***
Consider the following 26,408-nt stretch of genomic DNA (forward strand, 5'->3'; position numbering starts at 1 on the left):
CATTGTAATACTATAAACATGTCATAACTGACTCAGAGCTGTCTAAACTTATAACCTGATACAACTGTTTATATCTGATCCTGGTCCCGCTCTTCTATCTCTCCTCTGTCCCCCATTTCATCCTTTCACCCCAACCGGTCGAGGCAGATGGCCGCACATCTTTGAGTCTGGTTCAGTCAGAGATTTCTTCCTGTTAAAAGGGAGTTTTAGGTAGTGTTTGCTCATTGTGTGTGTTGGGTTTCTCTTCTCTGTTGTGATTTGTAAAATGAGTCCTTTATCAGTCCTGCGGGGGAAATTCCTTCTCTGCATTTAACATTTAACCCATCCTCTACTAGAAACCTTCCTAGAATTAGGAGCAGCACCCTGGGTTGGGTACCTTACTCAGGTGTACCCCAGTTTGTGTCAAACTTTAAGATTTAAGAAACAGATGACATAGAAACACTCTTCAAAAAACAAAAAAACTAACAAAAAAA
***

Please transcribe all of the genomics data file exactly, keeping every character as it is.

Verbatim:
Consider the following 26,408-nt stretch of genomic DNA (forward strand, 5'->3'; position numbering starts at 1 on the left):
CATTGTAATACTATAAACATGTCATAACTGACTCAGAGCTGTCTAAACTTATAACCTGATACAACTGTTTATATCTGATCCTGGTCCCGCTCTTCTATCTCTCCTCTGTCCCCCATTTCATCCTTTCACCCCAACCGGTCGAGGCAGATGGCCGCACATCTTTGAGTCTGGTTCAGTCAGAGATTTCTTCCTGTTAAAAGGGAGTTTTAGGTAGTGTTTGCTCATTGTGTGTGTTGGGTTTCTCTTCTCTGTTGTGATTTGTAAAATGAGTCCTTTATCAGTCCTGCGGGGGAAATTCCTTCTCTGCATTTAACATTTAACCCATCCTCTACTAGAAACCTTCCTAGAATTAGGAGCAGCACCCTGGGTTGGGTACCTTACTCAGGTGTACCCCAGTTTGTGTCAAACTTTAAGATTTAAGAAACAGATGACATAGAAACACTCTTCAAAAAACAAAAAAACTAACAAAAAAA